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Publisher's Summary

Audie Award Winner, Nonfiction, 2013
Did you know that breast milk contains substances similar to cannabis? Or that it's sold on the Internet for 262 times the price of oil? Feted and fetishized, the breast is an evolutionary masterpiece. But in the modern world, the breast is changing. Breasts are getting bigger, arriving earlier, and attracting newfangled chemicals. Increasingly, the odds are stacked against us in the struggle with breast cancer, even among men. What makes breasts so mercurial - and so vulnerable?
In this informative and highly entertaining account, intrepid science reporter Florence Williams sets out to uncover the latest scientific findings from the fields of anthropology, biology, and medicine. Her investigation follows the life cycle of the breast from puberty to pregnancy to menopause, taking her from a plastic surgeon's office, where she learns about the importance of cup size in Texas, to the laboratory, where she discovers the presence of environmental toxins in her own breast milk. The result is a fascinating exploration of where breasts came from, where they have ended up, and what we can do to save them.
©2012 Florence Williams (P)2012 Tantor
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Critic Reviews

"[A] remarkably informative and compelling work of discovery." ( Booklist)
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Customer Reviews

Most Helpful
3 out of 5 stars
By Zack on 06-21-12

Interesting Book but Overall Unsatisfying

This book presents a lot of great information, but overall lacks the cohesion to make it a great read. Although the author does an excellent job grabbing the readers attention in the beginning of the book, she slowly departs from the main topic and leaves the reader wondering where she is going. Everything she speaks about is loosely relevant to breasts but in certain parts, she focuses far too much on the sub-topics and only touches on how they relate to breasts. While this provides the reader with a great deal of information on topics such as fire retardant materials and plastics, it takes time and attention away from the main topic.

Kate Reading is an interesting choice for narrator. While she is one of my favorite female readers, having her read this book is like talking about breasts with a favorite aunt, slightly awkward.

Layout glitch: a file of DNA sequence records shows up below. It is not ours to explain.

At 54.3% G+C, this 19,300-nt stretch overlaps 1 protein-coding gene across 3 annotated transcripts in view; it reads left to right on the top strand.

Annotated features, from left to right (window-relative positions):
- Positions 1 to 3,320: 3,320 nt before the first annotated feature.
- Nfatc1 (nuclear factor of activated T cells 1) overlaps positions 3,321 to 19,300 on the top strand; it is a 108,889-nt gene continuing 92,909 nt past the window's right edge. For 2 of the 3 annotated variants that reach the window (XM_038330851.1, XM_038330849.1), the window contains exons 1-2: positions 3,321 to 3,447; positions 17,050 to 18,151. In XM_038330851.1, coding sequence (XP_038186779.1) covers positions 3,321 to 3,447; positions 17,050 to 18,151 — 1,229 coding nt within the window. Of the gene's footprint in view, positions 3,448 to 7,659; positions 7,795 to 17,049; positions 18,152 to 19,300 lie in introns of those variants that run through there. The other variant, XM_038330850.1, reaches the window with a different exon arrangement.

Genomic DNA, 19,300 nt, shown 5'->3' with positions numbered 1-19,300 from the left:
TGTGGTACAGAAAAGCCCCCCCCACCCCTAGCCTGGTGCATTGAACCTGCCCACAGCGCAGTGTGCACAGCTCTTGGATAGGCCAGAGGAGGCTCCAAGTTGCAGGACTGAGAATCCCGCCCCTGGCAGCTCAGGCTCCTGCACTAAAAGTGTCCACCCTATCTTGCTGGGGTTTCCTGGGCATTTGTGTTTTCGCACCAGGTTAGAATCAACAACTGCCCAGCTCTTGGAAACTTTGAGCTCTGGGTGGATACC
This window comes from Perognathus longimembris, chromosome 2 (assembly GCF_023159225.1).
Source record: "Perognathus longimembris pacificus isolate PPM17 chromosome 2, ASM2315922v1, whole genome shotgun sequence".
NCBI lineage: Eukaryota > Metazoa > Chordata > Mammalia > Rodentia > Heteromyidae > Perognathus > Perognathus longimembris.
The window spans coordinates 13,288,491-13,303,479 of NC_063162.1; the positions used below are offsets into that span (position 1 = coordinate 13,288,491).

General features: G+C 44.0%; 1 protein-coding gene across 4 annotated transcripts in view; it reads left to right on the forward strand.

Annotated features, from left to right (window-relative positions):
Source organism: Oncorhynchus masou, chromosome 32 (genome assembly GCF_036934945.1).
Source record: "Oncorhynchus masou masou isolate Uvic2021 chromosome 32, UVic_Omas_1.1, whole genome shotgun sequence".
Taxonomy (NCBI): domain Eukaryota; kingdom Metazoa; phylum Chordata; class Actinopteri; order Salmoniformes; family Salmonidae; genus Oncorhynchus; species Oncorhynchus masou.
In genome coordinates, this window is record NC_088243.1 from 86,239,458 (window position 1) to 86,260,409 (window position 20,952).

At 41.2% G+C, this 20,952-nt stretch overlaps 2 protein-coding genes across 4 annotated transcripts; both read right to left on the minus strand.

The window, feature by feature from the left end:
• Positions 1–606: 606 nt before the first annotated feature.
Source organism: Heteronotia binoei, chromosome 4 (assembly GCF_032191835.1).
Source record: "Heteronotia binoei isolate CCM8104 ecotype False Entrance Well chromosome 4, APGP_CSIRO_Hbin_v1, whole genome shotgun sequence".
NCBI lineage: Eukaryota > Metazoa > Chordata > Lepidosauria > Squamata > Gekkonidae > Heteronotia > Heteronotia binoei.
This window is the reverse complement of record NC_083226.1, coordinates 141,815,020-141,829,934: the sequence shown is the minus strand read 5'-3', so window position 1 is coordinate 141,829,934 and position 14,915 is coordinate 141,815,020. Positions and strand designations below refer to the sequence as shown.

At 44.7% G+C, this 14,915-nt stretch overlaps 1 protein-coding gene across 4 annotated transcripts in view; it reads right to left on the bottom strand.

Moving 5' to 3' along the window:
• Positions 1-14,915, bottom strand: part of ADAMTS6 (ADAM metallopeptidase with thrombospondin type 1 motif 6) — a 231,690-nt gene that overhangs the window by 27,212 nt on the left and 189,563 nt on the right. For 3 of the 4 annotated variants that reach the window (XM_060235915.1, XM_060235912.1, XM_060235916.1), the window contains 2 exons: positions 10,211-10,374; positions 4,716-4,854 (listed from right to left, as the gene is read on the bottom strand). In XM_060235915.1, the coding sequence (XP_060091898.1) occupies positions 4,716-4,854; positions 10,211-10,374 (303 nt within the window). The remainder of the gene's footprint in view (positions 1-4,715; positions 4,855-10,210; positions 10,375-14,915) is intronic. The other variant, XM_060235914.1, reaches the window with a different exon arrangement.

I believe that the information on breast cancer alone makes this book worth reading. The books agenda in promoting awareness of breast cancer is admirable and a great plus. Unfortunately the chaotic and loosely organized structure of the book bring it down from a great book to simply mediocre.

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5 of 5 people found this review helpful

3 out of 5 stars
By Swallowtail on 06-17-13

Many Interesting Facts but not the Whole Story.

I learned some interesting facts about the plethora of environmental threats to breast health, and I was very pleased that Williams included men's breast cancer in her discussion, but I was surprised that her research did not go beyond the Women's Health Initiative (a flawed study that is 11 years old) when it came to conclusions about the risks/benefits of hormone replacement therapy (HRT). She spoke only about Premarin and glibly dismissed bioidentical hormone replacement in one short sentence, despite the fact that there are some (admittedly, early) data out there.

Kudos to Williams for taking a critical look at mammography and for exploring some alternative breast cancer detection technologies, but why did she completely ignore thermography--a detection method that does not zap us with radiation (like mammography), is not time consumptive (like the ultrasound method that she discusses), and is not hugely expensive (like MRIs)?

Interesting, scary, but--ultimately--disappointing.

Kate Reading read the book like an adventure/romance novel; she's no Malcolm Gladwell, that's for sure. And, really, Camp "LejuRne"?

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3 of 3 people found this review helpful

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